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2012 Actual Solar Demand Growth does not turn out to be too great, 2013 should be much better

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The Solar Energy Industry saw only a 5% year on year demand growth in 2012, despite falling solar panel prices. The main reasons were that Germany and Italy kept dropping their subsidy levels in order to stop the skyrocketing growth in solar panels. Some of the boom markets like Czech, Spain etc. have also been saturated and have pretty much become no- material to world growth. The European market in fact declined to 60% of the global demand compared to 68% last year.

Government have become more wise on how to give subsidies for solar energy and prevent a massive boom. Also solar energy in the new markets like US and Japan are not seeing the exponential growth like the European countries did. The bureaucratic costs of solar energy installation is much higher which is preventing the consumers from enjoying the full benefits of the ultra low solar panel prices.

2013 will be a better year for the solar industry as China sees a big spurt as the government finds the price of solar panels low enough to allow bigger subsidies. Other markets like India, Brazil and South Africa are also starting to rev up their solar engines. US and Japan will also see decent to high growth in 2013. With many of the solar manufacturers bankrupt 2013 will be the first year of the up cycle for the solar industry.

Read Solar Panels in India – Complete Guide.

Solar Power in India

Solar Energy in India is one of the most exciting growth industries in the world right now. Solar Energy in India is poised to take off in a exponential manner because of a unique confluence of favorable Supply and Demand factors. Here is a list of factors that will make Solar Power one of the fastest growing energy sectors in the world

  • India has very high isolation (solar radiation in layman language) which makes solar energy much cheaper to produce solar power in India  compared to  countries like Germany, Denmark etc.
  • India has a huge electricity demand supply gap – Large parts of India regularly face blackouts for lack of electricity supply leading to huge monetary losses.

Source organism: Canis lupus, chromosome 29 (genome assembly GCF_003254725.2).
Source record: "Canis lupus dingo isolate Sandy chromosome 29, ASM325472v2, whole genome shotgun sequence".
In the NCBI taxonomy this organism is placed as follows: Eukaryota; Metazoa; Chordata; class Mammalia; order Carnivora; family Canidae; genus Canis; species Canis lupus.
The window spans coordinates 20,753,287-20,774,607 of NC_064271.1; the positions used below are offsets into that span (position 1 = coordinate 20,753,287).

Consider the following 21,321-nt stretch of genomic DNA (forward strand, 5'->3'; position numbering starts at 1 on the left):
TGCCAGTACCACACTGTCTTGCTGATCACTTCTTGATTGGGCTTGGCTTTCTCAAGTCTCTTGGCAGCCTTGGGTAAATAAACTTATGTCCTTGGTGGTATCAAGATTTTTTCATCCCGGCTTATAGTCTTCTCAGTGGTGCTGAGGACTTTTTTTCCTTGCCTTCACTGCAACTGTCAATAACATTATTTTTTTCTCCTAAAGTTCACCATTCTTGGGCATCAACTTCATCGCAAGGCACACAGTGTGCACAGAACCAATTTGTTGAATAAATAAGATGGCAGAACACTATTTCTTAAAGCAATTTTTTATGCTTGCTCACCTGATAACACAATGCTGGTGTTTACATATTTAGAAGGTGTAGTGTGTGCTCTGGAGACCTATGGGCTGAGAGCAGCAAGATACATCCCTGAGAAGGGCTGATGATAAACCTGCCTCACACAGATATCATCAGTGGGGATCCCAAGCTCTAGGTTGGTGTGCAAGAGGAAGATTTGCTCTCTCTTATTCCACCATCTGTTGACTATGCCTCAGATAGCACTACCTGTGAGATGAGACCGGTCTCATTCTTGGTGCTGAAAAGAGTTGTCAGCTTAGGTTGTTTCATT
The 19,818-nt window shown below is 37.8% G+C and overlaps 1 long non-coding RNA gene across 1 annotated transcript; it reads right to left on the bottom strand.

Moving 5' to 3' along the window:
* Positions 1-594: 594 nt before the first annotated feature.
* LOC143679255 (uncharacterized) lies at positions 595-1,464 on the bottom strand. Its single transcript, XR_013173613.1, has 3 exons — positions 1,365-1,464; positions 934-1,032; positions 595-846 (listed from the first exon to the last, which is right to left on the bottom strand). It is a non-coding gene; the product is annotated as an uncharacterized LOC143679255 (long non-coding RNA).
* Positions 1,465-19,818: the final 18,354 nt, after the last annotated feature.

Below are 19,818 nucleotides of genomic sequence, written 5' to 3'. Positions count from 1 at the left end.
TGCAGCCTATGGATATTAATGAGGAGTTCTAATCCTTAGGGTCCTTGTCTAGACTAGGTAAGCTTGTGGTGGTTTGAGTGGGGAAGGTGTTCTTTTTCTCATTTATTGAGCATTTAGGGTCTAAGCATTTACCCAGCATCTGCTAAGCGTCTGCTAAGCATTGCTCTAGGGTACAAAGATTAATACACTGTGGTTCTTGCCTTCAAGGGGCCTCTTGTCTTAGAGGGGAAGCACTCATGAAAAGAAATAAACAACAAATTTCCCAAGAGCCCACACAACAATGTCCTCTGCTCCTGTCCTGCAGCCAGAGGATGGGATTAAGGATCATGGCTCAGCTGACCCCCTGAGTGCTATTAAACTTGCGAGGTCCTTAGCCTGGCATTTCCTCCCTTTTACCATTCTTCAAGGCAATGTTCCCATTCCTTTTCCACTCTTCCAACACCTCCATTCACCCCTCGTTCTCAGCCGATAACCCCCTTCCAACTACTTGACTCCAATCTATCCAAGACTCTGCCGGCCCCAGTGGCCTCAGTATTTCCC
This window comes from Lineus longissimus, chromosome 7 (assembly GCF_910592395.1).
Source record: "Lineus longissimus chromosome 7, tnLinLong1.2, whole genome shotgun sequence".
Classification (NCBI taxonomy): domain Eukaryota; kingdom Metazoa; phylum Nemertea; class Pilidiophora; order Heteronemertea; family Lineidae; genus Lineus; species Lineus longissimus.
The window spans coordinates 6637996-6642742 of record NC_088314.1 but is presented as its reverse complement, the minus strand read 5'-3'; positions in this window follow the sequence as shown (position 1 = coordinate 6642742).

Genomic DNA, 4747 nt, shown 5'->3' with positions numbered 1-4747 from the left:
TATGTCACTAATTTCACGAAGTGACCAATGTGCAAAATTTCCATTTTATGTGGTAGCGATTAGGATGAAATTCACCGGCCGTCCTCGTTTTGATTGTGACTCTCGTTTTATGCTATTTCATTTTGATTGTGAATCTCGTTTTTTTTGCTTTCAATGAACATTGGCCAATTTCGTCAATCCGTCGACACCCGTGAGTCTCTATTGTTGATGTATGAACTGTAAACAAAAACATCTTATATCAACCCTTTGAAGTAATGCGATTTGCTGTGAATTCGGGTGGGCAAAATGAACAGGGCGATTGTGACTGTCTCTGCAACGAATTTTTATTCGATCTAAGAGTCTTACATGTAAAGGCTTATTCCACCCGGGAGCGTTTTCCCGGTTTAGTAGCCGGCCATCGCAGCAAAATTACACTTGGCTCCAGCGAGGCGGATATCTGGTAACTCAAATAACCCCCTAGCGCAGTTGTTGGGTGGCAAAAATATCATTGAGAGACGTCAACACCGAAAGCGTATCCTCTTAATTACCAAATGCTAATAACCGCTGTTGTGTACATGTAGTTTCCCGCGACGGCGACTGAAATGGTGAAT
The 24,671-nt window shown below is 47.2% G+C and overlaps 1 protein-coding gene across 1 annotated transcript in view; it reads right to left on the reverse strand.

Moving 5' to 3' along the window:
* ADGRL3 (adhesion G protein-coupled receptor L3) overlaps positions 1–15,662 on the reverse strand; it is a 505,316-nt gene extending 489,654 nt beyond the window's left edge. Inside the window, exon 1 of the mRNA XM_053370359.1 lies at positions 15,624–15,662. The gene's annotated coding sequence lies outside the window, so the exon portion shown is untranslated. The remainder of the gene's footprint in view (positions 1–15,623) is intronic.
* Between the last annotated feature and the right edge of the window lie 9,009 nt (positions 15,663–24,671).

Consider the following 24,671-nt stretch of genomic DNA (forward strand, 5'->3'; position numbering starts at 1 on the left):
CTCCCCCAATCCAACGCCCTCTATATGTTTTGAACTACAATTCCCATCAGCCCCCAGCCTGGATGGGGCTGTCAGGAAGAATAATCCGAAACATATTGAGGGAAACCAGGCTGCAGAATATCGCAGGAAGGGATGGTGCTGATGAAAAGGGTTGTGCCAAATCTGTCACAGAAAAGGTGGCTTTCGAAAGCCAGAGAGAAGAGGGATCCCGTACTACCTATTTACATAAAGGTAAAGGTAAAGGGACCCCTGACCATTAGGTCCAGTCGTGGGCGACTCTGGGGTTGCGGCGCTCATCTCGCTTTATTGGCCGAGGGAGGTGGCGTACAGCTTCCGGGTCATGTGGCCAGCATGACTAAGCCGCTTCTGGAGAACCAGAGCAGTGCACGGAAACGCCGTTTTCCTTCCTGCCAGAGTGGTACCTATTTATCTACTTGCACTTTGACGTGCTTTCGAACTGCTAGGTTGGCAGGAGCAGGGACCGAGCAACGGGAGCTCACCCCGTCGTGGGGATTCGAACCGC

• Lack of power grid availability – Solar Energy is ideally suited for providing power to those areas which don’t have power lines connecting it. Large parts of India don’t have electricity grid connectivity and it is cheaper to power them through solar energy rather than extending power lines.
  • Increasing expensive and unreliable electricity supply – The rates of electricity prices are going up rapidly each year due to a combination of factors like higher costs of fossil fuels, increasing capital expenditure by utilities and privatization of power.
  • Solar Energy approaching Grid Parity – The costs of Solar Energy has been decreasing rapidly over the last 2 years and has reached retail price grid parity in countries like Italy, Hawaii.
  • Strong Support from the Government –  The Indian government through the Jawaharlal Nehru National Solar Mission has provided strong support to the growth of this industry. The government has set a  target of 20 GW by 2022.

You can also read about the Advantages of Solar Power


The expectation that PV installations would reach 32GW in 2012 has been dampened by a new report from NPD Solarbuzz.

According to the market research firm, PV demand in 2012 reached 29GW, up only 5% from 27.7 GW in 2011. Notably, the growth figure is the lowest and the first time in a decade that year-over-year market growth was below 10%..“During most of 2012, and also at the start of 2013, many in the PV industry were hoping that final PV demand figures for 2012 would exceed the 30GW level,” explained Michael Barker, Senior Analyst at NPD Solarbuzz..“Estimates during 2012 often exceeded 35GW as PV companies looked for positive signs that the supply/demand imbalance was being corrected and profit levels would be restored quickly. Ultimately, PV demand during 2012 fell well short of the 30GW mark.”


Sneha Shah

I am Sneha, the Editor-in-chief for the Blog. We would be glad to receive suggestions, inputs & comments on GWI from you guys to keep it going! You can contact me for consultancy/trade inquires by writing an email to

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